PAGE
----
Off the Charts – a Muster of Mini-Reviews of Graphic Novels and Comics

Ahoy there me mateys!  For those of ye who are new to me log, a word: though this log’s focus is on sci-fi, fantasy, and young adult, this Captain does have broader reading tastes.  Occasionally I will share some novels that I enjoyed that are off the charts (a non sci-fi, fantasy, or young adult novel), as it were.  So today I bring ye a muster of reviews.  What be a muster?

Well the Oxford English Dictionary defines it as:

  1. assemble (troops) especially for inspection or for battle;
  2. collect or assemble (a number or amount); or
  3. a group of peacocks.

I don’t have enough information to give full reviews because many of the facts fail to muster and fall out of me noggin.  Yet I have to review everything I read.  Here be four such recent reads.

Side note: the book covers come from Goodreads and ye can click on them to add the books to yer Goodreads’ Ports for Plunder List.

narwhal: unicorn of the sea (Ben Clanton)

I be the first to admit that I am not really a graphic novel or comics person.  While I like art, I do not have a visual mind at all.  For example, me film friends laugh good-naturedly at me all the time when when I watch tv or movies with them because I miss the visual cues of storytelling.  This means the tv or movie must be paused so the can explain the plot points I literally didn’t see.  I need words!  Dialogue!  Something!  But the First Mate and I had donated books to a local library sale and had time to kill.  So of course we chose to remain at the library while time went by.  The most avaliable place to sit ended up being next to the juvenile graphic novel section.  I had heard good things about this series and saw it so naturally I picked it up.  I have to admit that while cute, I was underwhelmed.  There was barely any real storytelling.  I thought it would be one story overall but instead there were basically vigenettes.  Me favourite part ended up being the animal facts section.  I did the waffles were silly.  But of course it was short so then I read:

super narwhal and jelly jolt (Ben Clanton)

I have to admit that I liked this tale much better than the first.  It actually made this salty, grizzled, grumpy Captain smile.  I enjoyed all the silly animals and their silly super powers.  The animal facts still made me happy.  I acknowledge that the little cartoons are happy despite their simplicity.  It gave me enough hope that I decided to read:

peanut butter and jelly (Ben Clanton)

And I went back to not really caing about narwhal because there wasn’t a fun story here.  Narwhal discovers peanut butter.  The end.  But there was still a wee bit of time left and no more narwhal books so I decided to read:


hilda and the troll (Luke Pearson)

I just don’t get it.  How is there a story here?  I actually did enjoy the artwork but the story was fragmented.  The blurb says that ” The magic and folklore of the wild, windswept North come alive in this book about an adventurous little girl and her habit of befriending anything, no matter how curious it might seem.”  Hilda doesn’t befriend the troll and runs away from it and is scared.  She also doesn’t like the little wooden man either.  She learns the error of her ways because a) wooden man is nice to her and b) she hurts the troll because she failed to read the whole book before doing something impulsive.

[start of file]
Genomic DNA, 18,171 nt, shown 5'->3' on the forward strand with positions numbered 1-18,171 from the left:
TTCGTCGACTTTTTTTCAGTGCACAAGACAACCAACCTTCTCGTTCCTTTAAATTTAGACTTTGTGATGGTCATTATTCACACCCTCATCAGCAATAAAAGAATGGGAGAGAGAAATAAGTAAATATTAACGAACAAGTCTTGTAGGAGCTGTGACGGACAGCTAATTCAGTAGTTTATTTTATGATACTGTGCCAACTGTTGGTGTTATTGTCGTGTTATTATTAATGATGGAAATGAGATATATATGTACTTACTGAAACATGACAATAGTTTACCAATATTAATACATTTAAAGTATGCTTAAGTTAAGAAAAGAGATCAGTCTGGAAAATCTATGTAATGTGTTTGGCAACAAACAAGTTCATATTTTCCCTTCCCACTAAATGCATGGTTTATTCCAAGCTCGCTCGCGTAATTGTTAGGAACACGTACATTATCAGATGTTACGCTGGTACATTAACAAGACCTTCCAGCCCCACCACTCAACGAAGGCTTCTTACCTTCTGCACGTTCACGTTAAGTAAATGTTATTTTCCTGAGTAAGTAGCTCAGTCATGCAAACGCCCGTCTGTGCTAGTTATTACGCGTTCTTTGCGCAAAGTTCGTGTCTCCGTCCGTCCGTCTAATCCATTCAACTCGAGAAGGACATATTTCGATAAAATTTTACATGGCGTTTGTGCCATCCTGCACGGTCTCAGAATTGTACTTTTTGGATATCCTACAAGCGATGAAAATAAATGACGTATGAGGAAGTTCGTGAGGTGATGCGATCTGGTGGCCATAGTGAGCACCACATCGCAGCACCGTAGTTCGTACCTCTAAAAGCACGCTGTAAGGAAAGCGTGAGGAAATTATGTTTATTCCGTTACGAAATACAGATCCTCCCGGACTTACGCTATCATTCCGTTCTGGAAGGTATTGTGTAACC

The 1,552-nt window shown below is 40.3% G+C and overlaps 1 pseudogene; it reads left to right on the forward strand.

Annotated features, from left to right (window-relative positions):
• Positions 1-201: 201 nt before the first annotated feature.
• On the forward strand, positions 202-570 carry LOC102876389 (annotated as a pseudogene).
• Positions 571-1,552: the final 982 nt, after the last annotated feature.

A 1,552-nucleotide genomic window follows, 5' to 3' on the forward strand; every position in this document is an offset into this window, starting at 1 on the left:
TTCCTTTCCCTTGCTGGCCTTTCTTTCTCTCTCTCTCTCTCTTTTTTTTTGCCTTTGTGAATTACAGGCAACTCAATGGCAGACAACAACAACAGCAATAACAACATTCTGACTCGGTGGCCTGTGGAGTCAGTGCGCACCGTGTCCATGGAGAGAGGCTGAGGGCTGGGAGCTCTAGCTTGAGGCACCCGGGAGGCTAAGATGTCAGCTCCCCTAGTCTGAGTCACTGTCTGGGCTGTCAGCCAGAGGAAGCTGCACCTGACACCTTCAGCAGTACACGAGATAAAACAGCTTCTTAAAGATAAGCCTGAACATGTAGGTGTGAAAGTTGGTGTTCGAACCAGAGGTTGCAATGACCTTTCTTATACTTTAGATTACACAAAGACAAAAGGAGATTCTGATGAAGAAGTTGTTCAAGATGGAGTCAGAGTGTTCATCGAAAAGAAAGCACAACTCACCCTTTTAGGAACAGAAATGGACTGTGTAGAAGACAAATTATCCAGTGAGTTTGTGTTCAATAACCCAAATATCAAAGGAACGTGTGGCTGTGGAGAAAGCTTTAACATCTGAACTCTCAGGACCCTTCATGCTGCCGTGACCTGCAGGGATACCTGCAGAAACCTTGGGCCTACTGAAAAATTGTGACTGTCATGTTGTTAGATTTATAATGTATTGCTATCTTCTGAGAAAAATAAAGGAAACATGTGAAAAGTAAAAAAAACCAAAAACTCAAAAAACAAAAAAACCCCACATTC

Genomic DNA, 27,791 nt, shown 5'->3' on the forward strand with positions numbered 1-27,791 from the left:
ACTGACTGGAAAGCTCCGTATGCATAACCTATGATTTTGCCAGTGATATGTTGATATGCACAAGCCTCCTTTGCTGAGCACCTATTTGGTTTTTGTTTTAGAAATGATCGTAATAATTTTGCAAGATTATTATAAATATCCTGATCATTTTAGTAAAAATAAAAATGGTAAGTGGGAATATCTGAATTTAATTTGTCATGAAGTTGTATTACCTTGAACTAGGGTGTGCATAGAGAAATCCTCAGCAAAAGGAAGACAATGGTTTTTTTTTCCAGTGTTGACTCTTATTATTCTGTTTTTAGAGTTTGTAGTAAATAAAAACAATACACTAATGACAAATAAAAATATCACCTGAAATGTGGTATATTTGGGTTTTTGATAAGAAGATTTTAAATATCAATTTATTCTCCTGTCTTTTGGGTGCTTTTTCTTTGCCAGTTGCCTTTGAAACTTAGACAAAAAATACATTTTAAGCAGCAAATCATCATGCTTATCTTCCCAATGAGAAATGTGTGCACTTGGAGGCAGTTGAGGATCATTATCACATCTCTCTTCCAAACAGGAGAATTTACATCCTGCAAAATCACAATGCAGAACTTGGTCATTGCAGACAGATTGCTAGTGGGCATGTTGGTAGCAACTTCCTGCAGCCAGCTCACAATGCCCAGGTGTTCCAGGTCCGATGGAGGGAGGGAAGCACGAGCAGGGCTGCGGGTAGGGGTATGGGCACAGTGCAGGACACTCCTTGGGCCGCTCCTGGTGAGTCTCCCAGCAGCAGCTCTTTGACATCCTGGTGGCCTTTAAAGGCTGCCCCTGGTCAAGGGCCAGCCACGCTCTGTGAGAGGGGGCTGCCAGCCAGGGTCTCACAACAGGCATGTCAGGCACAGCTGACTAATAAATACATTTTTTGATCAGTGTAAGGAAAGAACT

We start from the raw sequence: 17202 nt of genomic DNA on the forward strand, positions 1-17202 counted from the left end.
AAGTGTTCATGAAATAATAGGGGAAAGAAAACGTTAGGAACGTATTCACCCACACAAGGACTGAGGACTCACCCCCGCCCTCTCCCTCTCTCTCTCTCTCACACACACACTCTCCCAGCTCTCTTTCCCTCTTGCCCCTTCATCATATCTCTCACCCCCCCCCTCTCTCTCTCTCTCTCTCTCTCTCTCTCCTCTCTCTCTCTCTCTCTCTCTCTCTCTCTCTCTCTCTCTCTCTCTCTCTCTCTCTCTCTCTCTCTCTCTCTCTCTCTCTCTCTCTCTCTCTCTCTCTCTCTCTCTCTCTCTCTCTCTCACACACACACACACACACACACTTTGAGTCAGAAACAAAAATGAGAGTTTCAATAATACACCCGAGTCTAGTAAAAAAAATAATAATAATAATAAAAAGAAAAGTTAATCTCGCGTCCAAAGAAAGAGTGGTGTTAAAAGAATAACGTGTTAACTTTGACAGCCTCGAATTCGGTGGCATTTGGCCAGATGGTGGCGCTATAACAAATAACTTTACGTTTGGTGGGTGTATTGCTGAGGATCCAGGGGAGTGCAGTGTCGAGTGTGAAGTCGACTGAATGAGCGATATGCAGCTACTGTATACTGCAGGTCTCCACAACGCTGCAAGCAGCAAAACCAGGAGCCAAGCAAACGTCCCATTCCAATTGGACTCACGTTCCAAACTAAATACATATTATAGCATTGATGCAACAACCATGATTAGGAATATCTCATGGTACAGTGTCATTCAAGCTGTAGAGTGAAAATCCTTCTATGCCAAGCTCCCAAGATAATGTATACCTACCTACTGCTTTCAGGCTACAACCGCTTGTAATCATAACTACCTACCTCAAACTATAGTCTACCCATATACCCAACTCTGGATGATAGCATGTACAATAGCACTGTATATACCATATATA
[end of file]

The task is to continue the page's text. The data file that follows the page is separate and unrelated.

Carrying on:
Is this a trend with comics and graphic novels that I am unaware of?  That the storytelling jumps around and I am supposed to somehow connect the dots?  Perhaps it is just me weird non-visual noggin.  I am beginning to think that graphic novels and I are not friends.  But I am willing to take suggestions from the crew of graphic novels with a story in order to try again.  I may like a different one but I am not holding me breath.  Arrrr!

6 thoughts on “Off the Charts – a Muster of Mini-Reviews of Graphic Novels and Comics

  1. Graphic novels do seem to be a step between books and movies. So if you need more explanation from movies, you may also have that same problem with graphic novels. Many times they seem to use the theory that “a picture is worth a thousand words” and rely on images to explain things. It’s worked for me, but I read adult graphic novels and so don’t know how the ones you reviewed today compare.

    Liked by 1 person

    1. At least with paintings and sculpture the viewer can interpret the medium as they see fit. I have heard good things about March so I may give that series a chance before deciding that I just suck at graphic novels. I keep hoping and failing. But try try again right? Thanks for the comment.
      x The Captain

      Liked by 1 person

    1. I wondered if the tv show was any good. Is it on Netflix? I might try an episode and see if that makes a difference. Ye read a lot of graphic novels so it is unlikely that ye will have a problem with Hilda in that format. Thanks for readin’.
      x The Captain

      Liked by 1 person

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